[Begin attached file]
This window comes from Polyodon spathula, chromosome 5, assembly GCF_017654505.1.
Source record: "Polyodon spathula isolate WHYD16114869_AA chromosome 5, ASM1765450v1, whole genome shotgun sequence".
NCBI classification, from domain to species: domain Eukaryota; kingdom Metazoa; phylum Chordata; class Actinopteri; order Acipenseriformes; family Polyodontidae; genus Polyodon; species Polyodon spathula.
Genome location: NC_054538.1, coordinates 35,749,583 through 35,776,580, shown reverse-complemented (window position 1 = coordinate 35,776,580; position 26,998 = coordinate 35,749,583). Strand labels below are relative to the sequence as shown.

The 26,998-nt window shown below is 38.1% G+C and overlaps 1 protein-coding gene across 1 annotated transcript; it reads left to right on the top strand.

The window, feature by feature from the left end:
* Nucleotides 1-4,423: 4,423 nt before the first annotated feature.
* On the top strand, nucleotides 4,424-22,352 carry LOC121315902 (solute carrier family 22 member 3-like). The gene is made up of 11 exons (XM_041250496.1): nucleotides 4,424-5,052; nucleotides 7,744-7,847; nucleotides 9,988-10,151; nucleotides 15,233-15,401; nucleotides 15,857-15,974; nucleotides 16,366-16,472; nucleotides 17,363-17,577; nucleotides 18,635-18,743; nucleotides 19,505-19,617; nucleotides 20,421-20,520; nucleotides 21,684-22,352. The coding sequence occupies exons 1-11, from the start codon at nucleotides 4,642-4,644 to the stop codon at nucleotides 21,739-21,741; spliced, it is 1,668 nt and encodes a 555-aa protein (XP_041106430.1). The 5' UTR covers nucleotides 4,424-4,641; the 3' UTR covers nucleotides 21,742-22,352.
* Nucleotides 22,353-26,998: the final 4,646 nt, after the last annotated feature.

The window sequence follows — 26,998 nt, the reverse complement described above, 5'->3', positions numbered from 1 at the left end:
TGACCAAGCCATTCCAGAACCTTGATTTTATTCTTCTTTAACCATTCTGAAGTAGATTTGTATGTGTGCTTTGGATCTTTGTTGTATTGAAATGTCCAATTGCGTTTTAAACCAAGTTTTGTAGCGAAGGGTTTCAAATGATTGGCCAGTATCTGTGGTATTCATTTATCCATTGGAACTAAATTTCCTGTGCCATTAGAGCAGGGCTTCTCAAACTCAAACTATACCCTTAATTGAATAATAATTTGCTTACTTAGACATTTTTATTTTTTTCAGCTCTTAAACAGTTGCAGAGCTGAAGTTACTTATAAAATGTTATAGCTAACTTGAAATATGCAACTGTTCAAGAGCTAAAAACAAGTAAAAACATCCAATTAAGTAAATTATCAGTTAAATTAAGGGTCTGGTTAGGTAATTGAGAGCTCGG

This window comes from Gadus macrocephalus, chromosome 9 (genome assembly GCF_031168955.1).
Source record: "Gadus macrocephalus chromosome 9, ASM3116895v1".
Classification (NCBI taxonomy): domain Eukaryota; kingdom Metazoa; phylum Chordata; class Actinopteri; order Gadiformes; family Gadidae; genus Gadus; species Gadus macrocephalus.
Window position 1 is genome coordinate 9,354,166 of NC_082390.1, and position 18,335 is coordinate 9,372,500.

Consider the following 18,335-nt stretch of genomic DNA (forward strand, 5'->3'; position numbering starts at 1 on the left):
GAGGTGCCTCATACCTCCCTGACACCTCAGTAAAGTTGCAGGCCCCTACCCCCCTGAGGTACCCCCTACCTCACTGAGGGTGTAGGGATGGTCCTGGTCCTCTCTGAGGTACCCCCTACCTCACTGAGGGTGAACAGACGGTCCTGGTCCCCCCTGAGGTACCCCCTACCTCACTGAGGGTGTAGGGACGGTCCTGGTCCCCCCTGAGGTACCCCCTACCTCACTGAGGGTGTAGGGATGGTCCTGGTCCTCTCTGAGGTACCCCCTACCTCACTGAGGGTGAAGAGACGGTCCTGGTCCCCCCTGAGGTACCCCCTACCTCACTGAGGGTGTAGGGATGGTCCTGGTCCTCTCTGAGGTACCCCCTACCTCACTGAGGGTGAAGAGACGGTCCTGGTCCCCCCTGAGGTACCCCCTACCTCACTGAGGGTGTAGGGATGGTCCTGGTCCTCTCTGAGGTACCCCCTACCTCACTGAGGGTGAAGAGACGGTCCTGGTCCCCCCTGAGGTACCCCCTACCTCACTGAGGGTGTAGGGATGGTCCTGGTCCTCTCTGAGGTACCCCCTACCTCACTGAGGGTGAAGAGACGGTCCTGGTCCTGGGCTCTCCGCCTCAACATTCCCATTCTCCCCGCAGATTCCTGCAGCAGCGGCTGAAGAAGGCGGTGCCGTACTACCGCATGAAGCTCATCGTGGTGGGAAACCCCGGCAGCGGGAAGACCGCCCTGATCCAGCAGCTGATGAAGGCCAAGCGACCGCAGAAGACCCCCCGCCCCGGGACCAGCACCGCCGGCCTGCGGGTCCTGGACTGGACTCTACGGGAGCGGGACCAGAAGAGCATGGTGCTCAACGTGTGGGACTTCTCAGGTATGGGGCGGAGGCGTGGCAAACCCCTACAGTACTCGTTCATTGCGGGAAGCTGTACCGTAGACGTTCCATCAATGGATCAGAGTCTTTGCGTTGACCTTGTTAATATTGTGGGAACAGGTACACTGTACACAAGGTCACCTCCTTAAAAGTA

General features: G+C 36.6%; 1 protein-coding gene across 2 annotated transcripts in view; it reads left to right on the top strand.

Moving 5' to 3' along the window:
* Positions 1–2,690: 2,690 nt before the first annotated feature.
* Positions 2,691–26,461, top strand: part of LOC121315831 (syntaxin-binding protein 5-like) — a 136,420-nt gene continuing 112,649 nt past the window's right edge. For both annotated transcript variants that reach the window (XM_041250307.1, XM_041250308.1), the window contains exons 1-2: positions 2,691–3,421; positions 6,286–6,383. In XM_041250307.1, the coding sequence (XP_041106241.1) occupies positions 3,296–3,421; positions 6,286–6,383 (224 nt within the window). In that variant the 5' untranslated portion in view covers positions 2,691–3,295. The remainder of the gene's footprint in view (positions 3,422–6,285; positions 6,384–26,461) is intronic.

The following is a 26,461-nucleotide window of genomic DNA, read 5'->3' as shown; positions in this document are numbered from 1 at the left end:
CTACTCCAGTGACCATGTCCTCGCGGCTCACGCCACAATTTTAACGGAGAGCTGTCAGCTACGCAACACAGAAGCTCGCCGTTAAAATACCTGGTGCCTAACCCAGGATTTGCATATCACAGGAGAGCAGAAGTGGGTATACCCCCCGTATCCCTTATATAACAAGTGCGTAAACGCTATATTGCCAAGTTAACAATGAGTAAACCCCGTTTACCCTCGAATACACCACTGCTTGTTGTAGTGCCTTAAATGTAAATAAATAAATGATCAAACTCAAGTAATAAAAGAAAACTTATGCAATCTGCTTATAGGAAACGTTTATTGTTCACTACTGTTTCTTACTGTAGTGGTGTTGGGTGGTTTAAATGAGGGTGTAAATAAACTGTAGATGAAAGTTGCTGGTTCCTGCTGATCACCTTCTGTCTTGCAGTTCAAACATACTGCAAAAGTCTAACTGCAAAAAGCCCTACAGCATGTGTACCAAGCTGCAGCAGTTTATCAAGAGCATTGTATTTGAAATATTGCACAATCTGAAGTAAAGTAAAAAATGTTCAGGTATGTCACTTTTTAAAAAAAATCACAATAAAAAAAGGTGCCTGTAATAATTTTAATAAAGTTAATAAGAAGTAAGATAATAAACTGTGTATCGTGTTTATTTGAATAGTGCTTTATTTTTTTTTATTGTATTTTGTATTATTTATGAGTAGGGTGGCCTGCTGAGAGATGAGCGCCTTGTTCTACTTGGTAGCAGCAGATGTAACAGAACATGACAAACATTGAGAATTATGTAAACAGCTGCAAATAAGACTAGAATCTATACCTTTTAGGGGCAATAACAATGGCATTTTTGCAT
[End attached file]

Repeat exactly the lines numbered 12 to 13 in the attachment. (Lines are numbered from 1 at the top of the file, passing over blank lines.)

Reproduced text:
This window comes from Gadus macrocephalus, chromosome 9 (genome assembly GCF_031168955.1).
Source record: "Gadus macrocephalus chromosome 9, ASM3116895v1".